5. Memories–again not my favorite but it will be for many.  You can almost fill in the blanks with about anything you want with this one–the birth of a child, the wedding, your child’s wedding and even those tender moments of childhood.

6.  That Old Gang Of Mine–a personal favorite of mine because it brings to mind all sorts of associations and friendships you formed during your lifetime.  The circle of relationships it recalls can be very close or more diffuse but still powerful.

7. The Night They Brought Old Dixie Down–even those north of the Mason-Dixon Line enjoy this one.  It conjures up images of a better time regardless of circumstances or tradition.  We all like our traditions and that is what this one is about and sacrificing for something besides ourselves.  Who would have thought Joan Baez would be the artist on this one?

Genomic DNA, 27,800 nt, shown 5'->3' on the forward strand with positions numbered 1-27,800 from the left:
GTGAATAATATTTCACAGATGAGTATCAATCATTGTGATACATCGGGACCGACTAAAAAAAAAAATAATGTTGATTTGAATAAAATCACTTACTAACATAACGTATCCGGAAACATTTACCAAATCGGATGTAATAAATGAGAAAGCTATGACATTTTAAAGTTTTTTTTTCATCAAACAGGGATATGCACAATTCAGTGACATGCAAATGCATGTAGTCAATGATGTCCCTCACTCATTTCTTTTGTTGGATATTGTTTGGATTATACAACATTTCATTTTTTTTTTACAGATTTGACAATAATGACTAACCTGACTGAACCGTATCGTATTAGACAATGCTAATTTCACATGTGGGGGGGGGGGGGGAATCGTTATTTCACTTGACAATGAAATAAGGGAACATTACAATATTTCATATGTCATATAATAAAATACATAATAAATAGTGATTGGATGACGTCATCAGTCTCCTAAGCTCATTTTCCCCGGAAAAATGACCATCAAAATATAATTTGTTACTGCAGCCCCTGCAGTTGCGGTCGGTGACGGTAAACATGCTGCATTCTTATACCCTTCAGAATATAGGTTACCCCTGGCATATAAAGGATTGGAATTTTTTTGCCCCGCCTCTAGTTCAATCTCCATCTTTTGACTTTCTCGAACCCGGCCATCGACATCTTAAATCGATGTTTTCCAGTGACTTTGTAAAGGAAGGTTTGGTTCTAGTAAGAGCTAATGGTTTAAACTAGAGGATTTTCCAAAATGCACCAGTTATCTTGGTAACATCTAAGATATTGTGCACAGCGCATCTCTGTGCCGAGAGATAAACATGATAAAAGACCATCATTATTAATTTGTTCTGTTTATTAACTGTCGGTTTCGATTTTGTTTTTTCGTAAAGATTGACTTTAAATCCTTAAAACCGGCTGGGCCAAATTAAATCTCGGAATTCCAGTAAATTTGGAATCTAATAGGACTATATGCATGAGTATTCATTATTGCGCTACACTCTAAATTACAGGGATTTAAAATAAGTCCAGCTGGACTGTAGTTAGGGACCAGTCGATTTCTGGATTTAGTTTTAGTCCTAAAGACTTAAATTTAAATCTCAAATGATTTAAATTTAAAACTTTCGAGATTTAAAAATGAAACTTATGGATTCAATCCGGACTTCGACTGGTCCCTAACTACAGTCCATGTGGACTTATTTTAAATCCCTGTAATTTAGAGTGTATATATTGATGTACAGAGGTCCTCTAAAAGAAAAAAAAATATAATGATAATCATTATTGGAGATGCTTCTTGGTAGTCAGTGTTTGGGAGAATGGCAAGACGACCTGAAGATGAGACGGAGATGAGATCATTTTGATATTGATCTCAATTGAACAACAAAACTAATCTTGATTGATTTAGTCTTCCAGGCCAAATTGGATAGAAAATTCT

8. Time Of Your Life–Whatever you did or hoped to do this one will bring back the memories of those failures and the successes in life.  It will comfort the hard memories and make you relish those times of peace and contentment.

9. The Things We Did–for all the lovers out there, young and old.   When your hair turns gray, as it will, this is the type of song you will relish even if you do it privately.  It is a bit saccharine but what the heck sometimes that is just what you are in the mood for.

10. Auld Ang Syne–you couldn’t have a listing of nostalgic songs without the supremo, numero uno song  of the category.  If you have a pulse you have to get a little mellow when this one is started.  The flood of memories and emotions will overwhelm even the most jaundiced heart.

The trick is to lead your life without regrets.  That means mostly being there for the others that you love.  Also remember that a dreamer is hopeless but a man without dreams is without hope.   http://www.olcranky.wordpress.com